A woman who was unable to stop abusing her 10-year-old daughter has lost her to a couple, allowed by the family court to adopt the child against her mother's wishes.
The girl's father had agreed to the adoption by the foster parents, who have cared for the child since February last year and during two other periods between 2008 and 2011.
District Judge Regina Ow-Chang said in decision grounds released yesterday that the "test is not what is best for the natural parents and their right to bring up the child, but what is best for the child".
Acknowledging that it was a "painful decision" to take a child away from her natural mother, the judge found that in this case, it was best for the child to be adopted.
But she made clear the mother's contact with the child would not cease as the adoptive parents had agreed to allow the girl's natural parents to see her.
The adoption agency, MSF Adoption Services, has offered to facilitate any contact.
DJ Ow-Chang noted that the child had had six hard years, from the age of three, being shuttled between her parents and three foster homes.
In September 2008, she was referred to the Child Protection Service (CPS) by a family service centre following claims of physical and emotional abuse. She was placed with a foster family, with her parents' consent.
In January 2009, she returned to her parents, who had learnt positive parenting methods, but the physical abuse allegedly resumed, and the CPS had to step in again.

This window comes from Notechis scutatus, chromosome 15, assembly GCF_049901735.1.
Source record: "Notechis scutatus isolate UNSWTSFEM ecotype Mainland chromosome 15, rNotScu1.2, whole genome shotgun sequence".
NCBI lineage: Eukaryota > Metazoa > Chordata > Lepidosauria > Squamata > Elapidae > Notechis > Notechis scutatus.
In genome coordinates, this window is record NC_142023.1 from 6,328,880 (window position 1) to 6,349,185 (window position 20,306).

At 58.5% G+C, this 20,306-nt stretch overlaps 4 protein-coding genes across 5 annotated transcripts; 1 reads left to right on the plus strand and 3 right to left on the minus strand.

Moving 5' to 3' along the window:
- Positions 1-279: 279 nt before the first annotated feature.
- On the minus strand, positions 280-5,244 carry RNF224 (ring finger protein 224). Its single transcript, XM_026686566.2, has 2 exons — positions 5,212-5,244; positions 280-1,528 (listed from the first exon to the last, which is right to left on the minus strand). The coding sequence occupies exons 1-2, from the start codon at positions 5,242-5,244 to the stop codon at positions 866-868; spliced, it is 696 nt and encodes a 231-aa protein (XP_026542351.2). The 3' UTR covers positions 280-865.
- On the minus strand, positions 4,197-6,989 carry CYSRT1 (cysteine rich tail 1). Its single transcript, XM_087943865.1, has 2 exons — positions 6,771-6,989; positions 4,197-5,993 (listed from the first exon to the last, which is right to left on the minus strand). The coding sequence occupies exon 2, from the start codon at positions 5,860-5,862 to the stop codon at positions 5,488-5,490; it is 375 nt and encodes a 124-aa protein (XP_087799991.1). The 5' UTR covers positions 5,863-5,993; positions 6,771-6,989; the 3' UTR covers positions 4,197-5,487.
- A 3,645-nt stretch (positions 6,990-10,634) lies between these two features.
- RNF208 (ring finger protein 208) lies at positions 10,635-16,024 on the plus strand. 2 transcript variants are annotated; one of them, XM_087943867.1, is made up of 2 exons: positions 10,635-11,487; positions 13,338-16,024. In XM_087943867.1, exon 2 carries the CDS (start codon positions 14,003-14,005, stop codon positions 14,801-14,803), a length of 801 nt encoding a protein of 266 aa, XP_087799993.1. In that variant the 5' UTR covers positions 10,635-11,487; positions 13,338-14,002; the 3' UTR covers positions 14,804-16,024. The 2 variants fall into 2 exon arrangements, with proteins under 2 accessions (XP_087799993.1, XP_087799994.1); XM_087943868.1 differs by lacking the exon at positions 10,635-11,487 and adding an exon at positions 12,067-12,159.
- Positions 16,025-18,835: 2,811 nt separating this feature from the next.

The natural parents quarrelled often over the mother's treatment of the child, which led to her threatening suicide along with their two children. The girl went to another foster home, and then back to her first set of foster parents when the second set could not continue.
In July 2011, the child was transferred to a third foster home when questions arose about her first foster parents' remaining in Singapore. But the first foster couple then applied to adopt the girl in May last year, and the Guardian in Adoption appointed to assess the case found that efforts to re-integrate the child with her natural parents were futile as she continued to be the subject of their quarrels.
She was afraid of her mother and brother, and expressed her wish to be adopted by her foster parents.
"The natural mother showed poor insight of what the child needed most and triangulated her children into her marital conflicts with her husband," said DJ Ow-Chang.
She found the child had a good relationship with her foster family, and they had put her in a top school.
The foster parents were represented by lawyer Andrew Hanam, while the mother defended herself and asked for a second chance.
She did not want the child to be adopted by foreigners, and suggested her parents or her brother instead. Alternatively, she was prepared to let the applicants look after the child as long as they did not adopt her.
DJ Ow-Chang said these plans showed "she was only concerned about the fact that she would 'lose' her child", and did not have the child's interest at heart.
Noting the " factual matrix of this case is unusual", the judge found "CPS had done all that was necessary to re-integrate the child back to her natural family before making the difficult decision to put the child up for adoption".
The mother is appealing the case. The parties cannot be named.